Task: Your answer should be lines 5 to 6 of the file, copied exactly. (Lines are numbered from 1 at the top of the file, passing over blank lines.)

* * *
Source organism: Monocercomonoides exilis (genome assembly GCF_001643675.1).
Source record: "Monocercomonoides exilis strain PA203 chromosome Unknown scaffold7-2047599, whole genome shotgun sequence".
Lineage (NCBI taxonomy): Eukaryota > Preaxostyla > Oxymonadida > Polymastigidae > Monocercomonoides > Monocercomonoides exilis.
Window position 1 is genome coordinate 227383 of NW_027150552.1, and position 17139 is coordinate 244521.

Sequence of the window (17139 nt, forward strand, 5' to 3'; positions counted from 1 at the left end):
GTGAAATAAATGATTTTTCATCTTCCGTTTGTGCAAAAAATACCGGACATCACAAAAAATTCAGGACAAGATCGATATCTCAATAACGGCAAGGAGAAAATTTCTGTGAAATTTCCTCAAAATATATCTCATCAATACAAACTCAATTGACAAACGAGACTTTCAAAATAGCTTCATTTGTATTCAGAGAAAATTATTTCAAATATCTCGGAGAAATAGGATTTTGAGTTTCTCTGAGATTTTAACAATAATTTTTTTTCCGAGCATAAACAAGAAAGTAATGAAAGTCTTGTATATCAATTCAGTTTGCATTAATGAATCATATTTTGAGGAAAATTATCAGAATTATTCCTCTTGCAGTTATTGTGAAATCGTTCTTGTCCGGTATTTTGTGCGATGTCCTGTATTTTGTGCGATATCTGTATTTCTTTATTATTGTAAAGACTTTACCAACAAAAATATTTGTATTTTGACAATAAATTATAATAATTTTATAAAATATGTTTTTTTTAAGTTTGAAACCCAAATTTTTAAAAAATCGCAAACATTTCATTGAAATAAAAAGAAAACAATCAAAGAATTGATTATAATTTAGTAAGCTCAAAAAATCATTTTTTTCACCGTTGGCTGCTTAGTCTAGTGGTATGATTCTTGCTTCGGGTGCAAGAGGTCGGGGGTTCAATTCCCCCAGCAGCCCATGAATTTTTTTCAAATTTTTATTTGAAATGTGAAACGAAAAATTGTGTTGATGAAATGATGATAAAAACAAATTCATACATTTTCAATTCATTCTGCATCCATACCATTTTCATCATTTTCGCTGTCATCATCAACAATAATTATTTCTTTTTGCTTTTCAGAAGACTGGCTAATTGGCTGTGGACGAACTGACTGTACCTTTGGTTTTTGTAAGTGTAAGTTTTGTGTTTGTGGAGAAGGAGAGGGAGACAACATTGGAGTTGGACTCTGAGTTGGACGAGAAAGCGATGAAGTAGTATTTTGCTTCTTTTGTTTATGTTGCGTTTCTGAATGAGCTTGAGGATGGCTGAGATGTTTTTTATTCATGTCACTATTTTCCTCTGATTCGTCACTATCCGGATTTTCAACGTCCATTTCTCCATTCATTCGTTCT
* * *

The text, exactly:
Sequence of the window (17139 nt, forward strand, 5' to 3'; positions counted from 1 at the left end):
GTGAAATAAATGATTTTTCATCTTCCGTTTGTGCAAAAAATACCGGACATCACAAAAAATTCAGGACAAGATCGATATCTCAATAACGGCAAGGAGAAAATTTCTGTGAAATTTCCTCAAAATATATCTCATCAATACAAACTCAATTGACAAACGAGACTTTCAAAATAGCTTCATTTGTATTCAGAGAAAATTATTTCAAATATCTCGGAGAAATAGGATTTTGAGTTTCTCTGAGATTTTAACAATAATTTTTTTTCCGAGCATAAACAAGAAAGTAATGAAAGTCTTGTATATCAATTCAGTTTGCATTAATGAATCATATTTTGAGGAAAATTATCAGAATTATTCCTCTTGCAGTTATTGTGAAATCGTTCTTGTCCGGTATTTTGTGCGATGTCCTGTATTTTGTGCGATATCTGTATTTCTTTATTATTGTAAAGACTTTACCAACAAAAATATTTGTATTTTGACAATAAATTATAATAATTTTATAAAATATGTTTTTTTTAAGTTTGAAACCCAAATTTTTAAAAAATCGCAAACATTTCATTGAAATAAAAAGAAAACAATCAAAGAATTGATTATAATTTAGTAAGCTCAAAAAATCATTTTTTTCACCGTTGGCTGCTTAGTCTAGTGGTATGATTCTTGCTTCGGGTGCAAGAGGTCGGGGGTTCAATTCCCCCAGCAGCCCATGAATTTTTTTCAAATTTTTATTTGAAATGTGAAACGAAAAATTGTGTTGATGAAATGATGATAAAAACAAATTCATACATTTTCAATTCATTCTGCATCCATACCATTTTCATCATTTTCGCTGTCATCATCAACAATAATTATTTCTTTTTGCTTTTCAGAAGACTGGCTAATTGGCTGTGGACGAACTGACTGTACCTTTGGTTTTTGTAAGTGTAAGTTTTGTGTTTGTGGAGAAGGAGAGGGAGACAACATTGGAGTTGGACTCTGAGTTGGACGAGAAAGCGATGAAGTAGTATTTTGCTTCTTTTGTTTATGTTGCGTTTCTGAATGAGCTTGAGGATGGCTGAGATGTTTTTTATTCATGTCACTATTTTCCTCTGATTCGTCACTATCCGGATTTTCAACGTCCATTTCTCCATTCATTCGTTCT